"But the rollout was uneven, and vaccine production and distribution were still ramping up. In mid-February, only 4 percent of the U.S. population had been fully vaccinated, but by the end of May, the figure was 41 percent, and about 80 percent for people over 65."



    •  The Washington Post has a story about how, even as major US companies have b been finding success with vaccine mandates for their employees, "in an economy facing gaping labor shortages and where vaccination rates have slowed, executives at smaller companies are less certain of their ability to compel compliance. They are trying to gently prod reluctant workers to get vaccinated ahead of an expected federal vaccine mandate for private employers with more than 100 workers. And they want to avoid business disruptions at the same time."

    Hundreds of companies, the Post writes, have "turned to a little-known group created to provide corporations with a road map for selling vaccination to their workforces - which could prove critical to ensuring a smooth transition as vaccination moves from mostly encouraged to mostly required.

    "The Health Action Alliance - launched earlier this year by a group that includes the Business Roundtable, the CDC Foundation and the Ad Council - offers a detailed blueprint for companies intent on boosting immunization rates, down to the words they use: Don't say 'anti-vaxxers' or 'back to normal.'  Do stress 'personal responsibility' and 'public health' … The alliance - which works with companies such as Starbucks and Target and shares findings with groups such as the National League of Cities - also coordinates calls to allow corporate officials to hear directly from public health experts. One recent meeting featured a former federal workplace safety official offering advice and a current NFL executive discussing how the league persuaded more than 90% of its players to get vaccinated."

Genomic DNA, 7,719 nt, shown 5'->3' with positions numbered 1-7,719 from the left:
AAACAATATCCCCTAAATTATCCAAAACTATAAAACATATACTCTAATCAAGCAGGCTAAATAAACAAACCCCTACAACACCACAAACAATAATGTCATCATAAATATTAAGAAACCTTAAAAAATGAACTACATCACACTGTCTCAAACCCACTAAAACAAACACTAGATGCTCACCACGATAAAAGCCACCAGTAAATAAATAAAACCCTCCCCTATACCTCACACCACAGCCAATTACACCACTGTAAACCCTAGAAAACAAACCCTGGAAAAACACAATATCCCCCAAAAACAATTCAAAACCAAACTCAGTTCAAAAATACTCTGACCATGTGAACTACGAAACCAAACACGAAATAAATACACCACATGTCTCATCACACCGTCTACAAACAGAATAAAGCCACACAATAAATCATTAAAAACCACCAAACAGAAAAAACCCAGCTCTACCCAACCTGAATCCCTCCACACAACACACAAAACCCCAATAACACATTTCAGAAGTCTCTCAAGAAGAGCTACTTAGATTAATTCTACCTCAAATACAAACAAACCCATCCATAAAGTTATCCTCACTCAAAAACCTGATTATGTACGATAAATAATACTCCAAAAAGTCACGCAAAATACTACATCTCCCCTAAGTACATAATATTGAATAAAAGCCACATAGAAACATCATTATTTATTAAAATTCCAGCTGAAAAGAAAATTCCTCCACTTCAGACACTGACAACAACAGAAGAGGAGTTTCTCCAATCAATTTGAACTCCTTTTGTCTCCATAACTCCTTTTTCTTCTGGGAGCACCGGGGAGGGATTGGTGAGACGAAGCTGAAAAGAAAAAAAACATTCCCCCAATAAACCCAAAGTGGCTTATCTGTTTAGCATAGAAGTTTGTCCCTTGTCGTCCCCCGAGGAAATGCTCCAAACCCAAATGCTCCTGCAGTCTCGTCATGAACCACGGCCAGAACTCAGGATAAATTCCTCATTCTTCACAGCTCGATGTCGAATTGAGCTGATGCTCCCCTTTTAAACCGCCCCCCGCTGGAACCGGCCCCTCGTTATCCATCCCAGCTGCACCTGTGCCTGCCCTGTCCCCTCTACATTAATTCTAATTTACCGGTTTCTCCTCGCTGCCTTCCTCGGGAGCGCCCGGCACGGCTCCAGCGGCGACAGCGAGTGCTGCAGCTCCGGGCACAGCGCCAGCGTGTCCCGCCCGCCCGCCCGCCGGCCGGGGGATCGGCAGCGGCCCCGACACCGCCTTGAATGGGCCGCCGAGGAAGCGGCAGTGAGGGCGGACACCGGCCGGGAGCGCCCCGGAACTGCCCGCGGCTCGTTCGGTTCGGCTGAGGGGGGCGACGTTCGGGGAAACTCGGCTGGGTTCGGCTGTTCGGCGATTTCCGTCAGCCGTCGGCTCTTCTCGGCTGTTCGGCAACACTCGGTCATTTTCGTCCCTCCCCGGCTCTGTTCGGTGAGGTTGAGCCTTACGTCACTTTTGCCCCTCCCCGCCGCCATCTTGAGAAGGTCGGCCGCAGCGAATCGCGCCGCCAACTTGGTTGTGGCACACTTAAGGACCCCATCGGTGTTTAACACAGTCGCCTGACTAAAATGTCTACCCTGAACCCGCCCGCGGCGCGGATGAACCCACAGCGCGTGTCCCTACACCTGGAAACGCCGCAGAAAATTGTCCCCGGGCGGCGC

•  The New York Times also reports that "New Zealand hopes to vaccinate as many as 350,000 people in a single day next week, the country’s largest Covid inoculation effort to date, as it pushes closer to reopening its economy.

    "Vaccination clinics will be open all day on Saturday, Oct. 16, said Chris Hipkins, the minister leading New Zealand’s Covid-19 response. The facilities will be able to vaccinate 350,000 people — about 8.3 percent of the eligible population of people 12 and older, he said."

    Published on: October 6, 2021

    •  From the Financial Times:

    "Amazon has won a record amount of tax breaks this year as local officials try to lure the online shopping giant to expand its one-day or same-day delivery networks in their areas.

    According to data from Good Jobs First, an economic development watchdog based in Washington DC, Amazon has so far secured about $650m in sweeteners from local and state governments in 2021, a mixture of grants, tax exemptions and other incentives.

    This was likely to be a conservative estimate, the group said, because of the secrecy around some of the deals.

    With three months still to go, 2021 already has the largest yearly tally since Good Jobs First began collecting the data in 2000, excluding incentives for non-logistics projects, such as filmmaking and office development, and the more than $750m package Amazon was awarded in 2019 to build its “second” headquarters in Arlington, Virginia.

    "The bumper deals for Amazon’s delivery network come as local authorities grapple with rebuilding their economies and job markets in the wake of the coronavirus pandemic, a crisis that has seen Amazon’s profits soar because of its pivotal role in distributing goods during lockdown and beyond."